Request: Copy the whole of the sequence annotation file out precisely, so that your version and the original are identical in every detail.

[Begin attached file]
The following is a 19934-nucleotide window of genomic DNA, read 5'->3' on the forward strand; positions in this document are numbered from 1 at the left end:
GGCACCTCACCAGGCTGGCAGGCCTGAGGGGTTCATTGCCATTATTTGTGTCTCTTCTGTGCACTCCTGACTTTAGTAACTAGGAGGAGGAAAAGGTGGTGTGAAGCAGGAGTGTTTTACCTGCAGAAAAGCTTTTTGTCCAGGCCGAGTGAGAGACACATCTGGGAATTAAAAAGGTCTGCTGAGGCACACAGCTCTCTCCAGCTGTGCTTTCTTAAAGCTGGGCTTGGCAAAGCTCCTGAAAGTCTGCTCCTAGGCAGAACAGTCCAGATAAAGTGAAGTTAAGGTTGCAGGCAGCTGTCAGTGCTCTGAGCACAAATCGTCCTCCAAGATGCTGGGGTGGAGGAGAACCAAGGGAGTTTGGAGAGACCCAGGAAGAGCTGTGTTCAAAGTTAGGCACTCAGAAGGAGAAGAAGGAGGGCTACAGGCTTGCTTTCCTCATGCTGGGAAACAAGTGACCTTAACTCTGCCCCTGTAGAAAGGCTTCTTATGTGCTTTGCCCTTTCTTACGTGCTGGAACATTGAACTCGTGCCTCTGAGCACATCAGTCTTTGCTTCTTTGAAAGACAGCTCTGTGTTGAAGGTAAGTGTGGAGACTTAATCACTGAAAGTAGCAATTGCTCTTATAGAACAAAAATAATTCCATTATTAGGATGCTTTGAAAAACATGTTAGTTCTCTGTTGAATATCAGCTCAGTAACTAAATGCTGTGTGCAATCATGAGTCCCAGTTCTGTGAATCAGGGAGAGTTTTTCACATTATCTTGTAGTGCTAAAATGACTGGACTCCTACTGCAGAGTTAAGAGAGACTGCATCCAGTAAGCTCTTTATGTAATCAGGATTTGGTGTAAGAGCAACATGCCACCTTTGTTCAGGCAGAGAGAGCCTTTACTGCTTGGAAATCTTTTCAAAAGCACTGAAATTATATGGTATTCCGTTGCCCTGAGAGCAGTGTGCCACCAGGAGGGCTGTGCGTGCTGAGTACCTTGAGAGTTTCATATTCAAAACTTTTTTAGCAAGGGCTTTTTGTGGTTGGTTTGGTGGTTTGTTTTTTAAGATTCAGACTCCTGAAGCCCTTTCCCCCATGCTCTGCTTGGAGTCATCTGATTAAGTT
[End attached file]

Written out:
The following is a 19934-nucleotide window of genomic DNA, read 5'->3' on the forward strand; positions in this document are numbered from 1 at the left end:
GGCACCTCACCAGGCTGGCAGGCCTGAGGGGTTCATTGCCATTATTTGTGTCTCTTCTGTGCACTCCTGACTTTAGTAACTAGGAGGAGGAAAAGGTGGTGTGAAGCAGGAGTGTTTTACCTGCAGAAAAGCTTTTTGTCCAGGCCGAGTGAGAGACACATCTGGGAATTAAAAAGGTCTGCTGAGGCACACAGCTCTCTCCAGCTGTGCTTTCTTAAAGCTGGGCTTGGCAAAGCTCCTGAAAGTCTGCTCCTAGGCAGAACAGTCCAGATAAAGTGAAGTTAAGGTTGCAGGCAGCTGTCAGTGCTCTGAGCACAAATCGTCCTCCAAGATGCTGGGGTGGAGGAGAACCAAGGGAGTTTGGAGAGACCCAGGAAGAGCTGTGTTCAAAGTTAGGCACTCAGAAGGAGAAGAAGGAGGGCTACAGGCTTGCTTTCCTCATGCTGGGAAACAAGTGACCTTAACTCTGCCCCTGTAGAAAGGCTTCTTATGTGCTTTGCCCTTTCTTACGTGCTGGAACATTGAACTCGTGCCTCTGAGCACATCAGTCTTTGCTTCTTTGAAAGACAGCTCTGTGTTGAAGGTAAGTGTGGAGACTTAATCACTGAAAGTAGCAATTGCTCTTATAGAACAAAAATAATTCCATTATTAGGATGCTTTGAAAAACATGTTAGTTCTCTGTTGAATATCAGCTCAGTAACTAAATGCTGTGTGCAATCATGAGTCCCAGTTCTGTGAATCAGGGAGAGTTTTTCACATTATCTTGTAGTGCTAAAATGACTGGACTCCTACTGCAGAGTTAAGAGAGACTGCATCCAGTAAGCTCTTTATGTAATCAGGATTTGGTGTAAGAGCAACATGCCACCTTTGTTCAGGCAGAGAGAGCCTTTACTGCTTGGAAATCTTTTCAAAAGCACTGAAATTATATGGTATTCCGTTGCCCTGAGAGCAGTGTGCCACCAGGAGGGCTGTGCGTGCTGAGTACCTTGAGAGTTTCATATTCAAAACTTTTTTAGCAAGGGCTTTTTGTGGTTGGTTTGGTGGTTTGTTTTTTAAGATTCAGACTCCTGAAGCCCTTTCCCCCATGCTCTGCTTGGAGTCATCTGATTAAGTT